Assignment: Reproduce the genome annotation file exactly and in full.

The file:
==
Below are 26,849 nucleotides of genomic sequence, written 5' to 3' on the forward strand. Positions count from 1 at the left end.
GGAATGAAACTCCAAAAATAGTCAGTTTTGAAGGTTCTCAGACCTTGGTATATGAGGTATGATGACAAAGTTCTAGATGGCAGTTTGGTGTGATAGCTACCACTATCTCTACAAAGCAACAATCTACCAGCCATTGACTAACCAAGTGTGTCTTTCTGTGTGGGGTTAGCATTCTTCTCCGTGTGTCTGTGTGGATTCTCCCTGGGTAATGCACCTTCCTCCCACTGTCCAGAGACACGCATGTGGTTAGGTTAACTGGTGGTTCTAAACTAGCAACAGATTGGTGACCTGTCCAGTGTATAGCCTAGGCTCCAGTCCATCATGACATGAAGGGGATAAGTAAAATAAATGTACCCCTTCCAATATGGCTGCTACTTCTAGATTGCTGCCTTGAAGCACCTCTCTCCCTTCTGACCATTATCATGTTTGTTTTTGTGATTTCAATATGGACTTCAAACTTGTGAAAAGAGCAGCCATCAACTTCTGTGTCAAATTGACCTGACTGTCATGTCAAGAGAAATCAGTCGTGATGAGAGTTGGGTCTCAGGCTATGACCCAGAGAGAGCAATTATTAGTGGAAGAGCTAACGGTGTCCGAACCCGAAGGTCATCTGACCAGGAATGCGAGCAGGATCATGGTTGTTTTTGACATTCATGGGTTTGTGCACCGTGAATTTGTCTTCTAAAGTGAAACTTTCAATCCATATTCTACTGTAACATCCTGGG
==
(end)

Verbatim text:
Below are 26,849 nucleotides of genomic sequence, written 5' to 3' on the forward strand. Positions count from 1 at the left end.
GGAATGAAACTCCAAAAATAGTCAGTTTTGAAGGTTCTCAGACCTTGGTATATGAGGTATGATGACAAAGTTCTAGATGGCAGTTTGGTGTGATAGCTACCACTATCTCTACAAAGCAACAATCTACCAGCCATTGACTAACCAAGTGTGTCTTTCTGTGTGGGGTTAGCATTCTTCTCCGTGTGTCTGTGTGGATTCTCCCTGGGTAATGCACCTTCCTCCCACTGTCCAGAGACACGCATGTGGTTAGGTTAACTGGTGGTTCTAAACTAGCAACAGATTGGTGACCTGTCCAGTGTATAGCCTAGGCTCCAGTCCATCATGACATGAAGGGGATAAGTAAAATAAATGTACCCCTTCCAATATGGCTGCTACTTCTAGATTGCTGCCTTGAAGCACCTCTCTCCCTTCTGACCATTATCATGTTTGTTTTTGTGATTTCAATATGGACTTCAAACTTGTGAAAAGAGCAGCCATCAACTTCTGTGTCAAATTGACCTGACTGTCATGTCAAGAGAAATCAGTCGTGATGAGAGTTGGGTCTCAGGCTATGACCCAGAGAGAGCAATTATTAGTGGAAGAGCTAACGGTGTCCGAACCCGAAGGTCATCTGACCAGGAATGCGAGCAGGATCATGGTTGTTTTTGACATTCATGGGTTTGTGCACCGTGAATTTGTCTTCTAAAGTGAAACTTTCAATCCATATTCTACTGTAACATCCTGGG